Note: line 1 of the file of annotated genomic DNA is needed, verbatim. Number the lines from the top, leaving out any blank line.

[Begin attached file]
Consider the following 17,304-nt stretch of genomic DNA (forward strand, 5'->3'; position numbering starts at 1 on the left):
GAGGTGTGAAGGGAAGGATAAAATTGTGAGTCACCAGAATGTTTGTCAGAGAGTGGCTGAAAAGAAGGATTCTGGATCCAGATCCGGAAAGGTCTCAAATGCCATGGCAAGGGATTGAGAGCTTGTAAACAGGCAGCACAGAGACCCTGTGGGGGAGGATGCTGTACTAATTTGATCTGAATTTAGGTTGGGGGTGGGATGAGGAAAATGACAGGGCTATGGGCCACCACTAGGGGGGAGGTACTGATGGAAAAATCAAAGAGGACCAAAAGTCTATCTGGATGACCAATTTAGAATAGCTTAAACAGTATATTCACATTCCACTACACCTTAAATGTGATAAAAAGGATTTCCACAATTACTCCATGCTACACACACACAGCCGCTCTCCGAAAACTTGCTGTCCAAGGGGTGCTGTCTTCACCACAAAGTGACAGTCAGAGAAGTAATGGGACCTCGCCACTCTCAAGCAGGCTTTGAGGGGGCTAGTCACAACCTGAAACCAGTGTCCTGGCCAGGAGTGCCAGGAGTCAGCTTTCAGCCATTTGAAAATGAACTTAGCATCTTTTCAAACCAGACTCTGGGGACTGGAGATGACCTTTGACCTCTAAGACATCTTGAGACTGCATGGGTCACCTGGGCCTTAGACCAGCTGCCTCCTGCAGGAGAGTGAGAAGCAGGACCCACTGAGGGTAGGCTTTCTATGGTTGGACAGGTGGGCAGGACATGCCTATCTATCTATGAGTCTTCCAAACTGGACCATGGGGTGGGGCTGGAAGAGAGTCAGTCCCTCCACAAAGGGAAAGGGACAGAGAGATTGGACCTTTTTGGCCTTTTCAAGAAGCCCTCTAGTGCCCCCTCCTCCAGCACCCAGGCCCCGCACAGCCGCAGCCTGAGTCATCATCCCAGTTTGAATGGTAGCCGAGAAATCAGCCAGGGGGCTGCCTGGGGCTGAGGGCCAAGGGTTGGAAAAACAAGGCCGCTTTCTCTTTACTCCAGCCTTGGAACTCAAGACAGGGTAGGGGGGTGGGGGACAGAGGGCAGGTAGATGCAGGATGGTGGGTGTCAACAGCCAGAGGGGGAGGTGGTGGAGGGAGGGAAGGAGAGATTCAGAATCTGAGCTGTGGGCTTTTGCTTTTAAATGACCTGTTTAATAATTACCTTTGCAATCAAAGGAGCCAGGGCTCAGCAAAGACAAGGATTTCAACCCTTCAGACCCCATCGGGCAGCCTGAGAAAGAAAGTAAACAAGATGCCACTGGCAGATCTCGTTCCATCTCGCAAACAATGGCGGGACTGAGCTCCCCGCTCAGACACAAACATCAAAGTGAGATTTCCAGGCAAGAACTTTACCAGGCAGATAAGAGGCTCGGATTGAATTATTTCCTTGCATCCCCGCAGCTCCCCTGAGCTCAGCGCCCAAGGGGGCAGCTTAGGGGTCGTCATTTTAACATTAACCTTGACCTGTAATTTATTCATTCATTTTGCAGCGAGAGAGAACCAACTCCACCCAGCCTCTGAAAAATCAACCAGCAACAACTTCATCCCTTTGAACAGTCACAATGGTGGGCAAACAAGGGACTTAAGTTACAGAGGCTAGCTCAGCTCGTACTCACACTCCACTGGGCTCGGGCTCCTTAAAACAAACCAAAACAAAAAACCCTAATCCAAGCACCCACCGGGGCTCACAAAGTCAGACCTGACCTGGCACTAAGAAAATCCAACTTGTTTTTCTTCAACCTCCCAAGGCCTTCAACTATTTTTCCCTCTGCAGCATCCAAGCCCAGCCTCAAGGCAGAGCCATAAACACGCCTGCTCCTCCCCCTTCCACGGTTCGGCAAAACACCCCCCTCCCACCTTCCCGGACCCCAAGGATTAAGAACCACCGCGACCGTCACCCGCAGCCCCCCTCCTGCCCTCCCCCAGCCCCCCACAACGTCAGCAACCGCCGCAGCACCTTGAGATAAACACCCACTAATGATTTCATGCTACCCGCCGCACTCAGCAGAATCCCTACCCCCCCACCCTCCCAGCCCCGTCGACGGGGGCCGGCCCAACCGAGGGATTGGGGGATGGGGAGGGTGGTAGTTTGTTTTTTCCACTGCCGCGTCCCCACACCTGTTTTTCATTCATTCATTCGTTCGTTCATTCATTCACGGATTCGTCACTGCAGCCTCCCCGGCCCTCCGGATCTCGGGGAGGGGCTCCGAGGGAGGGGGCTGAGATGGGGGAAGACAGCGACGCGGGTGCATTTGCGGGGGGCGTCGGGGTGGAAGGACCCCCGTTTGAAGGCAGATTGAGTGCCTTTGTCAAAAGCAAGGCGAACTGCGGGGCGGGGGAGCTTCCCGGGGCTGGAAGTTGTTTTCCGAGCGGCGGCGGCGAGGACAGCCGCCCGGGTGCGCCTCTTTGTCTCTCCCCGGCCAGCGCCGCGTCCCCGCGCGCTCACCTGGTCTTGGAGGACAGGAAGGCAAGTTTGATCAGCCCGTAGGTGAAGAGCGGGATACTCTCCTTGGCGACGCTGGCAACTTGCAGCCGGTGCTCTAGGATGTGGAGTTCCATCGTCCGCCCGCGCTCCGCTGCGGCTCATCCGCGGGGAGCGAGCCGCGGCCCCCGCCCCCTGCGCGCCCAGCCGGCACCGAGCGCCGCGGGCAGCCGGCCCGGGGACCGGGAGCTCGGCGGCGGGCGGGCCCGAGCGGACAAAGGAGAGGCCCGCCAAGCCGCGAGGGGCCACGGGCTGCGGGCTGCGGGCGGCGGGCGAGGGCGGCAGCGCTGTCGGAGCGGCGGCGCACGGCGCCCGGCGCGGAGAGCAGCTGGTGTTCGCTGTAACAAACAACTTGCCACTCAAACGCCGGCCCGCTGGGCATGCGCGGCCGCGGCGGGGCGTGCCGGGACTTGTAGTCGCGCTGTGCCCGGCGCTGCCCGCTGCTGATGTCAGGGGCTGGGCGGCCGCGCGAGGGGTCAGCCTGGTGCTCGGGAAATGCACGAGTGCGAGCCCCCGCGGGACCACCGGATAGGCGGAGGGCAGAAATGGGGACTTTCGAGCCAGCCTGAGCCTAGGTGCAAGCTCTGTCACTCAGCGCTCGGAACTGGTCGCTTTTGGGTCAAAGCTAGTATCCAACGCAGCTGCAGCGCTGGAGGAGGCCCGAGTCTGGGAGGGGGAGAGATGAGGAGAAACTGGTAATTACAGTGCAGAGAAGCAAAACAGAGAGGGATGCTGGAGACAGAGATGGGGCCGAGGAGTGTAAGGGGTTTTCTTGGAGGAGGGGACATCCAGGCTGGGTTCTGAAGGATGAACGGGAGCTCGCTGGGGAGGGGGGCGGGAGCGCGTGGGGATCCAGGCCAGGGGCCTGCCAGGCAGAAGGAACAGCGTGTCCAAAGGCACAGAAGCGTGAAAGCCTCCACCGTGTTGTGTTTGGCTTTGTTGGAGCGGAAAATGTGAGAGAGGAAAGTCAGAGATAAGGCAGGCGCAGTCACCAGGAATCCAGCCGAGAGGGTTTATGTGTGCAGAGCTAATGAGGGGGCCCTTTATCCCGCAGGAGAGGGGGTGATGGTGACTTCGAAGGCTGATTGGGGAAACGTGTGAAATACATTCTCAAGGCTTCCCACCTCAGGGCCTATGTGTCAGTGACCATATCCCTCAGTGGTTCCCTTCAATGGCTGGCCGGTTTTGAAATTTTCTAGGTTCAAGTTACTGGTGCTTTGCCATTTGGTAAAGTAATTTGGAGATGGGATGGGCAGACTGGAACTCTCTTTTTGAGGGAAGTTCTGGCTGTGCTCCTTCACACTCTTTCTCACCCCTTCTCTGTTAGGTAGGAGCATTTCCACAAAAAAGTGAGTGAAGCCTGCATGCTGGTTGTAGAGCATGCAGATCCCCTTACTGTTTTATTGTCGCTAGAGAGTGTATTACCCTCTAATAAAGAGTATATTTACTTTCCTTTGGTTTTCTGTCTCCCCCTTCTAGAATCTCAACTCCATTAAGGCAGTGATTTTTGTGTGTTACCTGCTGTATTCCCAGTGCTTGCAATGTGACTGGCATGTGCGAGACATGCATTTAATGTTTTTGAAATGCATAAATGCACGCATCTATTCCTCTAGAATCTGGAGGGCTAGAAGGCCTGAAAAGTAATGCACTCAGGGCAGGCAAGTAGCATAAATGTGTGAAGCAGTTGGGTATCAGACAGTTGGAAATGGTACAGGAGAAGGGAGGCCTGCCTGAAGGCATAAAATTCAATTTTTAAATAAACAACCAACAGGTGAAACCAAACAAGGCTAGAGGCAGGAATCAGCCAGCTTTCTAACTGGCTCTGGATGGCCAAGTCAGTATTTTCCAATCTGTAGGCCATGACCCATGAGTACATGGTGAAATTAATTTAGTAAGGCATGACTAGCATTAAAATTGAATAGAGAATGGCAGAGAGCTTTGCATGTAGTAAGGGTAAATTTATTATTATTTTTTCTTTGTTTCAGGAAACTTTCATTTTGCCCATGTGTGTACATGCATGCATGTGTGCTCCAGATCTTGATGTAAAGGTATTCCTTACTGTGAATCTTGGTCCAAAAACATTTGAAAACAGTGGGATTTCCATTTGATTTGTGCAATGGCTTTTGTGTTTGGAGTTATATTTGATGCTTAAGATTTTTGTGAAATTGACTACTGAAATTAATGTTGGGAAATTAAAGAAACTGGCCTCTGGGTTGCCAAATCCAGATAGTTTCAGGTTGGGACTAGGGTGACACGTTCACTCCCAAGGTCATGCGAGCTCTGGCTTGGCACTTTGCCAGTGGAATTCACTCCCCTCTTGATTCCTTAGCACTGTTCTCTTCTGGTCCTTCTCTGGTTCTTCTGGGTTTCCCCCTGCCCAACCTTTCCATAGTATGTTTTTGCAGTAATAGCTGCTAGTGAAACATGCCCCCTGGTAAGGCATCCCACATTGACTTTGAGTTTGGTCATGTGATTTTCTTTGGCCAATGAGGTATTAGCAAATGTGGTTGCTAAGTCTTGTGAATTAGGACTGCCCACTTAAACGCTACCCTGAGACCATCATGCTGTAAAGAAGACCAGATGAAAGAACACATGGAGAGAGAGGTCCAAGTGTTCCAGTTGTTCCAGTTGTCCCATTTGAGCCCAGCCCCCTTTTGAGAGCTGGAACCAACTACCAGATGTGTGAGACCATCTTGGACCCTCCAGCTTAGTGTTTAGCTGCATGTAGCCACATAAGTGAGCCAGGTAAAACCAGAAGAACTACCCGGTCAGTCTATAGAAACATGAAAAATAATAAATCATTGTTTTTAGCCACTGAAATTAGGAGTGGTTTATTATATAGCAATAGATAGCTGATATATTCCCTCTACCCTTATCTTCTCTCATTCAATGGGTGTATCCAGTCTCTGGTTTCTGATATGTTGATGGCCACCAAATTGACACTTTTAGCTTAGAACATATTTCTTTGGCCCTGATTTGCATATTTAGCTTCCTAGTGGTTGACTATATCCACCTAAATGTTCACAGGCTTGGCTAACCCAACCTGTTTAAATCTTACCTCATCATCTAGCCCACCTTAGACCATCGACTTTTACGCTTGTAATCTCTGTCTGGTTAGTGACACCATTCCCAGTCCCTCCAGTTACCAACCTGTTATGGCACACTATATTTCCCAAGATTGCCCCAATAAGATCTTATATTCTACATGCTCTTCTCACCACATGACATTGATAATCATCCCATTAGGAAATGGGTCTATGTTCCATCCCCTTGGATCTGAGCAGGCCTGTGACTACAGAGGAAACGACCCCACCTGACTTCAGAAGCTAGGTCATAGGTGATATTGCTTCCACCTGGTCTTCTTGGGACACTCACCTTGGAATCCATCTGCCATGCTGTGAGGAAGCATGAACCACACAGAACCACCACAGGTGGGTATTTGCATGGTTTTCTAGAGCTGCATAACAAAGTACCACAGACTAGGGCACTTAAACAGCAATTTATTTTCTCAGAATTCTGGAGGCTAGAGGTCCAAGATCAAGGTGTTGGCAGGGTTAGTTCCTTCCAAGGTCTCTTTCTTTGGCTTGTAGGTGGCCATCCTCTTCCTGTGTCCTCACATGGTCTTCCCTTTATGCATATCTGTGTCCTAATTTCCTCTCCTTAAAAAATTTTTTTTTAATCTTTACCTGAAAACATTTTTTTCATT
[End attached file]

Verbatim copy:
Consider the following 17,304-nt stretch of genomic DNA (forward strand, 5'->3'; position numbering starts at 1 on the left):